Schaumburg, Ill. – Motorola
posted its second consecutive quarterly net and operating profit in the third
quarter on significantly lower losses by the company’s wireless-handset
division, which reduced its operating losses for the fourth consecutive quarter.
In the fourth quarter, co-CEO Sanjay Jha promised, the handset
division would post its fifth consecutive quarter of lower operating losses,
followed in 2010 by “significantly better financial results.” He reiterated
that the division will return to profitability sometime in fiscal 2010, when the
division will post at least one quarter of operating earnings.
During an investors’ conference call, Jha also pointed out that investors
shouldn’t expect “a dramatic increase” in the handset division’s market share to
return the division to a “rational break-even point.” Motorola’s worldwide
market share runs in the mid single digits. With the bulk of cost cuts over
with, he added, “from here on, smartphone traction is the critical driver of
our financial performance.”
The company launched its first two Android-based smartphones in
the fourth quarter and will expand its Android portfolio to more carriers and
more markets in the first quarter of 2010, Jha said. The “vast majority” of new
smartphones planned in 2010 will use Android, he said.
In the third quarter, the handset division’s operating losses
fell to $183 million compared to a peak $840 million loss in the year-ago
quarter. Sequentially, division losses fell from the second-quarter‘s
$253 million and first quarter’s $381 million, largely due to massive cost
reductions that fell mostly on the handset division. For the nine-month period,
handset division operating losses shrank 41 percent to $945 million compared to
the year-ago period’s $1.6 billion.
For its full fiscal year, Motorola projects it will have reduced companywide
expenses by $1.9 billion compared to the end of 2008. Of that amount, the
handset division will have reduced expenses by $1.4 billion, CFO Ed Fitzpatrick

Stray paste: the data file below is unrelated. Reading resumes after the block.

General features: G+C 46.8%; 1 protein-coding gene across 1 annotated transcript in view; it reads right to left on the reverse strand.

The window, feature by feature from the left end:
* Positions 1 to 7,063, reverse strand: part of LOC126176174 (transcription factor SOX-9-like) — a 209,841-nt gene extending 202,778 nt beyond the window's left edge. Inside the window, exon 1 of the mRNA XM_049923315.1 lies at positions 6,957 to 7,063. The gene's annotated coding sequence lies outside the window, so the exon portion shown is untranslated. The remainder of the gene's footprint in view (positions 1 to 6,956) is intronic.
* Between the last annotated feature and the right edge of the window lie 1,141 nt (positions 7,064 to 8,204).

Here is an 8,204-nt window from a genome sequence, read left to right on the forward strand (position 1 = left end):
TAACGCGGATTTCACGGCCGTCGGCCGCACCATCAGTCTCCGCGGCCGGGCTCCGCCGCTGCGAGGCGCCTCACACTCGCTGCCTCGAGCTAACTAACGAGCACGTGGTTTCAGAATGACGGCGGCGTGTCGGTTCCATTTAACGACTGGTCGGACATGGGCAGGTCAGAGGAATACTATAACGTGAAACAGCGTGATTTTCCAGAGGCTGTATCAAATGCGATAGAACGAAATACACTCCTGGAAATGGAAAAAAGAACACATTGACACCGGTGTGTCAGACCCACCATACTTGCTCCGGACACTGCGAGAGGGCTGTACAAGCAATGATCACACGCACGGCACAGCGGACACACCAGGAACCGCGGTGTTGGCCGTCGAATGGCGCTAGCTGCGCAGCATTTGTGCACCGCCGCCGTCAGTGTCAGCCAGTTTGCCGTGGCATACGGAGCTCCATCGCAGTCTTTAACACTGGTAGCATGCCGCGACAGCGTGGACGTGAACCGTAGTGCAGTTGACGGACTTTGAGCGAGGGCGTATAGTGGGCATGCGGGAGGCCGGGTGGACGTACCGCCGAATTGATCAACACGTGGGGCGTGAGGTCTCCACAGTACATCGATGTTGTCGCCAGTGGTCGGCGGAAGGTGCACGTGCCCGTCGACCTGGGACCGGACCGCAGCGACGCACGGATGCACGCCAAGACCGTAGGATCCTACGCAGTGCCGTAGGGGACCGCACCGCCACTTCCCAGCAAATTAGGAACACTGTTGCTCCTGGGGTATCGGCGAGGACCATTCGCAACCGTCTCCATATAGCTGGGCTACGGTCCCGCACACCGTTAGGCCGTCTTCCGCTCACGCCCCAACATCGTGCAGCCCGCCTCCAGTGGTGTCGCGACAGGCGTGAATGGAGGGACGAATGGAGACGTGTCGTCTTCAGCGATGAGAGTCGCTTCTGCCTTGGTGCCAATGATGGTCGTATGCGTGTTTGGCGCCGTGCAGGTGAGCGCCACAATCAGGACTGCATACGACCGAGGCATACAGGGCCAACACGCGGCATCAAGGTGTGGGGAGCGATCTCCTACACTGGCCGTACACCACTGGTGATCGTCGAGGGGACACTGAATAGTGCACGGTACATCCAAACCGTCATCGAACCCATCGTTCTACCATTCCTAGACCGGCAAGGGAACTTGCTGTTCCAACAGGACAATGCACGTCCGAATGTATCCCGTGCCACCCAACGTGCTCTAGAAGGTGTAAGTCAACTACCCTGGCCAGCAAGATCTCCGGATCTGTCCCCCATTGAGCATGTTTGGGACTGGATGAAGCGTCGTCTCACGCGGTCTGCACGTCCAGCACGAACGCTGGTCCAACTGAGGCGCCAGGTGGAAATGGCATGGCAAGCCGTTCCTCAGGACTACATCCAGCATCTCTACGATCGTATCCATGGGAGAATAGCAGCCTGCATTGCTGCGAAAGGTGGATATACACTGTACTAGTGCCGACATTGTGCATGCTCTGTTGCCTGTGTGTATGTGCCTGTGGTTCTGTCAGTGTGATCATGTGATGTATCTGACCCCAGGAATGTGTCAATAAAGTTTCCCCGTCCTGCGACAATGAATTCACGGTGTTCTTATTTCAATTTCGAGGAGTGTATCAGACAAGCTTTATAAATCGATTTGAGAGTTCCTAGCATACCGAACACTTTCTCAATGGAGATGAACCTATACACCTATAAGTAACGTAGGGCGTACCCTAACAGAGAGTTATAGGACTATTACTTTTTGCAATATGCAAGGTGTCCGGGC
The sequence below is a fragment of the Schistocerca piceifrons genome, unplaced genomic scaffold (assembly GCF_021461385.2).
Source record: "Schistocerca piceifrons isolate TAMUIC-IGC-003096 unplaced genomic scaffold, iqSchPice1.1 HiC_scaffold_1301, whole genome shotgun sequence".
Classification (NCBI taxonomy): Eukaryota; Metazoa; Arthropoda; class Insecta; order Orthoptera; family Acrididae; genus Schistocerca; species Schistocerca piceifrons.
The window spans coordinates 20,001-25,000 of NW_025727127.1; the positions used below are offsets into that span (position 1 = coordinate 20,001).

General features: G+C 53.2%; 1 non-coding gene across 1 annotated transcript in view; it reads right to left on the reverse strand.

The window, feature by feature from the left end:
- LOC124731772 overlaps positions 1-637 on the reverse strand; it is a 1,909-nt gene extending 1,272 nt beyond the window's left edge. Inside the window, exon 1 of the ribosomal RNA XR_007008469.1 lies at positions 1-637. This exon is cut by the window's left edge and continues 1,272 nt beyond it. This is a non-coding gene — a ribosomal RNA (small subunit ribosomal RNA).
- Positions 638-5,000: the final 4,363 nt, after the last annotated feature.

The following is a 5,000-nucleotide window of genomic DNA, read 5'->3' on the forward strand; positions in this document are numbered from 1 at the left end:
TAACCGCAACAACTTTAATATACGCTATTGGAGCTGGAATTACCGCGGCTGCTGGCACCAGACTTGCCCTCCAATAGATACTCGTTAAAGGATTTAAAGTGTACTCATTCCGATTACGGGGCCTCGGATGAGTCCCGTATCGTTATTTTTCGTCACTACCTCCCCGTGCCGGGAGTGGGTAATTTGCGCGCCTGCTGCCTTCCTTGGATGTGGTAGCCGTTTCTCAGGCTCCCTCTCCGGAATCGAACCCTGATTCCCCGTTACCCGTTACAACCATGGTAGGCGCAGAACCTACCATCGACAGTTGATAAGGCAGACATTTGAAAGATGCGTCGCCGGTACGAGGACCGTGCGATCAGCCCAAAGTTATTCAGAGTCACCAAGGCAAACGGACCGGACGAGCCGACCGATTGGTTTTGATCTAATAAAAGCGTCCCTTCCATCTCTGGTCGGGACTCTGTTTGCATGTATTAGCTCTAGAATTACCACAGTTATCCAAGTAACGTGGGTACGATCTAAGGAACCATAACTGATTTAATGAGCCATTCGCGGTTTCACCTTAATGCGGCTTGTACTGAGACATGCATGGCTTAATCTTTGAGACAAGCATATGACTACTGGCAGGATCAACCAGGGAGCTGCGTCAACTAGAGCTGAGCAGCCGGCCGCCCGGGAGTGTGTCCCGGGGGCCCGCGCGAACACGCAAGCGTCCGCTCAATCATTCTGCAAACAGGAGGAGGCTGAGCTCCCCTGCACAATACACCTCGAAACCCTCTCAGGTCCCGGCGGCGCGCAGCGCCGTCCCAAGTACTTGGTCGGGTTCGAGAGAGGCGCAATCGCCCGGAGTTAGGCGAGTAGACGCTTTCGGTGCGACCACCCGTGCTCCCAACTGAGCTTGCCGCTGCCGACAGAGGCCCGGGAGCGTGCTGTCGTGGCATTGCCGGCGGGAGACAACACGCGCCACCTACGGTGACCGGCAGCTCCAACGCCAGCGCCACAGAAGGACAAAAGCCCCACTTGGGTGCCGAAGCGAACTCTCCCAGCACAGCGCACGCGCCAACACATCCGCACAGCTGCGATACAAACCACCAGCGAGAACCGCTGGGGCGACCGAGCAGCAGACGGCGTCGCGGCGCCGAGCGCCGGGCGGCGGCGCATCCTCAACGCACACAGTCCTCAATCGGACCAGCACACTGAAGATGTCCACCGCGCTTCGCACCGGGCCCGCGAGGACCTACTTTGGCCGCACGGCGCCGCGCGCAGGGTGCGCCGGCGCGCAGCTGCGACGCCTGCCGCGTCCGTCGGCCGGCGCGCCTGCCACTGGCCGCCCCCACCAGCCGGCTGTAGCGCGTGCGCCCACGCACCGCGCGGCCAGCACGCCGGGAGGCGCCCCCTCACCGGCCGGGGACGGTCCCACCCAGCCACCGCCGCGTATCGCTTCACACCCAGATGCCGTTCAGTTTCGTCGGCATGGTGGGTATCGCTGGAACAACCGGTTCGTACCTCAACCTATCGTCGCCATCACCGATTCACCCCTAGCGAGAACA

said. The companywide expense reduction will be $100 million more than
previously forecast, he added. Since the end of 2008, Motorola has reduced its
companywide workforce by 9,700 people, not including contract workers, he said.
Division expense reductions went hand-in-hand with revenue
reductions. Handset revenues in the third quarter dropped 46 percent to $1.69
billion from the year-ago quarter and were also off sequentially from the
second quarter’s $1.83 billion. For the nine-month period, handset revenues
fell 45 percent to $5.3 billion from the year-ago $9.45 billion.
For the fourth quarter, Jha forecast handset revenues to grow
sequentially on lower unit sales as the division expands its smartphone
selection. The division will also reduce its operating losses in the quarter
and raise its margins, he said.
Companywide, third-quarter operating earnings grew to $128
million, up sequentially from the second quarter’s $10 million, but net
earnings slipped to $12 million from the second quarter’s $26 million.
For the nine months ending Oct. 3, Motorola posted companywide
operating and net losses because of large losses in the company’s first
quarter, but the third-quarter losses were significantly lower compared to the
year-ago period. Nine-month operating losses fell 43 percent to $311 million
from the year-ago nine-month period, and net losses fell by 33 percent to $193
million for the nine-month period.
Companywide third-quarter net sales were down 27.4 percent from
the year-ago quarter to $5.45 billion, largely because of a steep drop in
handset sales, but sequentially, companywide net sales were down only 1 percent
to $5.45 billion.